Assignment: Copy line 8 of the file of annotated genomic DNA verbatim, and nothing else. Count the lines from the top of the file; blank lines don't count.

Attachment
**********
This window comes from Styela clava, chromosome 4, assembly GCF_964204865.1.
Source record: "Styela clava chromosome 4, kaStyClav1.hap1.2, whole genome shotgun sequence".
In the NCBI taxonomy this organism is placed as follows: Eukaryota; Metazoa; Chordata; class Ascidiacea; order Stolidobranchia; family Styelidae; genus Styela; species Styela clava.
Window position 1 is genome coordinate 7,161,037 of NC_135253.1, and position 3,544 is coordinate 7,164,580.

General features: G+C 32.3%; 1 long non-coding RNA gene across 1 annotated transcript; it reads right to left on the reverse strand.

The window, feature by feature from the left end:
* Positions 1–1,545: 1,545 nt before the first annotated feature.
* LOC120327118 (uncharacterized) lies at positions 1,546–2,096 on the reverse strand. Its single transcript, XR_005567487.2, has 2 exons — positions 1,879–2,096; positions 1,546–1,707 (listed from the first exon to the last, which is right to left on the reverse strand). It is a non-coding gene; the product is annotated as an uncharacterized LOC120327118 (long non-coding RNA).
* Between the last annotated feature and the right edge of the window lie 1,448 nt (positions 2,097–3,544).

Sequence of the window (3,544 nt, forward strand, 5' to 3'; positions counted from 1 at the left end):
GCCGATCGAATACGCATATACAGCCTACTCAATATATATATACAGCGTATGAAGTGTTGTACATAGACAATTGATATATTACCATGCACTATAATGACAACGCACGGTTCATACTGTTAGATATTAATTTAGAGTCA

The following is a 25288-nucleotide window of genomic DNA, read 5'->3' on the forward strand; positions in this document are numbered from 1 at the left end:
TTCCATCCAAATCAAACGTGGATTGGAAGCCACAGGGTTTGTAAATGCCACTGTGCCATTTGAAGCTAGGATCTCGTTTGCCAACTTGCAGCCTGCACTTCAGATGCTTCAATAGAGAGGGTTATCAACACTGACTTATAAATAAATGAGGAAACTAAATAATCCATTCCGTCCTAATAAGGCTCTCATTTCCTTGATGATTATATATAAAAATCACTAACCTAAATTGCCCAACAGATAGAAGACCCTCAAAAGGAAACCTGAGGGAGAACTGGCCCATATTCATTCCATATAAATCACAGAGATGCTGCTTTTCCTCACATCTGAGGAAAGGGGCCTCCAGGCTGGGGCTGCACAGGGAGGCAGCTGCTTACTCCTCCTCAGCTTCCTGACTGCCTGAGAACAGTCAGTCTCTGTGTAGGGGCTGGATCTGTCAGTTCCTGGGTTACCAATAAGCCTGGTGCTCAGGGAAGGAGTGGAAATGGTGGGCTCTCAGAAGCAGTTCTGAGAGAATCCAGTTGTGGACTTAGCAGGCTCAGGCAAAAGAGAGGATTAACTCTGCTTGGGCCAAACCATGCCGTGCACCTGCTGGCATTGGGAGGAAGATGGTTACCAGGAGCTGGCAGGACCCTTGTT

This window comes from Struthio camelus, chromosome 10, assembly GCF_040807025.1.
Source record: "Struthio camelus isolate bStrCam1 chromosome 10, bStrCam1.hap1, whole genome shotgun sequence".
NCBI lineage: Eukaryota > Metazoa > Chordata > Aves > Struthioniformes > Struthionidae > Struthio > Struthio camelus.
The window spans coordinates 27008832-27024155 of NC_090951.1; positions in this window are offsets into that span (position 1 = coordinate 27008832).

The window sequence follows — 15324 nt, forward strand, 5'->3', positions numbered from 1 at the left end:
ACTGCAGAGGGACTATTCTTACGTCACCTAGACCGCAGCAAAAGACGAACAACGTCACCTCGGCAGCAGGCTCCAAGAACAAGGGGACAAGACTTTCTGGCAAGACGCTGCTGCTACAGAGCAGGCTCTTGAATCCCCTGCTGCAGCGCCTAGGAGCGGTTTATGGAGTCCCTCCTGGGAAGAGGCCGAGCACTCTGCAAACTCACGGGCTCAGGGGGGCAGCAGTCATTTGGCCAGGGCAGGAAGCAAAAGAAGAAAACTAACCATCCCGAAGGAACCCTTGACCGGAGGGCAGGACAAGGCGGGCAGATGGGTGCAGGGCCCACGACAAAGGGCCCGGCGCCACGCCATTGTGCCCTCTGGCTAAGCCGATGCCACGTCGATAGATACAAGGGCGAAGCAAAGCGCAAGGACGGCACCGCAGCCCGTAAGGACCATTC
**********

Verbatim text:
* LOC120327118 (uncharacterized) lies at positions 1,546–2,096 on the reverse strand. Its single transcript, XR_005567487.2, has 2 exons — positions 1,879–2,096; positions 1,546–1,707 (listed from the first exon to the last, which is right to left on the reverse strand). It is a non-coding gene; the product is annotated as an uncharacterized LOC120327118 (long non-coding RNA).